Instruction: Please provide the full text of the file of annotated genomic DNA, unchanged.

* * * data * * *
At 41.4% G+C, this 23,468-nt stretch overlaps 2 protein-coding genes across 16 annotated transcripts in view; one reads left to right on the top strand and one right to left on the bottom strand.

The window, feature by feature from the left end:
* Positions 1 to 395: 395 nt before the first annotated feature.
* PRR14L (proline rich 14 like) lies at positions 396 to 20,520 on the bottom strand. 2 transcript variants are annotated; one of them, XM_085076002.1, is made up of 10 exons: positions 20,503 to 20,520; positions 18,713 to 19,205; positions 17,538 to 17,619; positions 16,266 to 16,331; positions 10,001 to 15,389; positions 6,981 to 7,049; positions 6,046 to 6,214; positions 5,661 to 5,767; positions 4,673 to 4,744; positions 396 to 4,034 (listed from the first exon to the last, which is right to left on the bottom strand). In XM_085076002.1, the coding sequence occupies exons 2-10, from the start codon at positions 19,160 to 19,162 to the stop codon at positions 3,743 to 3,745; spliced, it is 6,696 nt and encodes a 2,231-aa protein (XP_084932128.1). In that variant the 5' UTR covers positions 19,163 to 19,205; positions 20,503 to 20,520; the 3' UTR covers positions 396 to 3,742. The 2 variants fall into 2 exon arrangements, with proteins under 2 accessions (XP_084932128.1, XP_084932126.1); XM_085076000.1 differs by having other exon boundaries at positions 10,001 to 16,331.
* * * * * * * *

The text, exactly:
At 41.4% G+C, this 23,468-nt stretch overlaps 2 protein-coding genes across 16 annotated transcripts in view; one reads left to right on the top strand and one right to left on the bottom strand.

The window, feature by feature from the left end:
* Positions 1 to 395: 395 nt before the first annotated feature.
* PRR14L (proline rich 14 like) lies at positions 396 to 20,520 on the bottom strand. 2 transcript variants are annotated; one of them, XM_085076002.1, is made up of 10 exons: positions 20,503 to 20,520; positions 18,713 to 19,205; positions 17,538 to 17,619; positions 16,266 to 16,331; positions 10,001 to 15,389; positions 6,981 to 7,049; positions 6,046 to 6,214; positions 5,661 to 5,767; positions 4,673 to 4,744; positions 396 to 4,034 (listed from the first exon to the last, which is right to left on the bottom strand). In XM_085076002.1, the coding sequence occupies exons 2-10, from the start codon at positions 19,160 to 19,162 to the stop codon at positions 3,743 to 3,745; spliced, it is 6,696 nt and encodes a 2,231-aa protein (XP_084932128.1). In that variant the 5' UTR covers positions 19,163 to 19,205; positions 20,503 to 20,520; the 3' UTR covers positions 396 to 3,742. The 2 variants fall into 2 exon arrangements, with proteins under 2 accessions (XP_084932128.1, XP_084932126.1); XM_085076000.1 differs by having other exon boundaries at positions 10,001 to 16,331.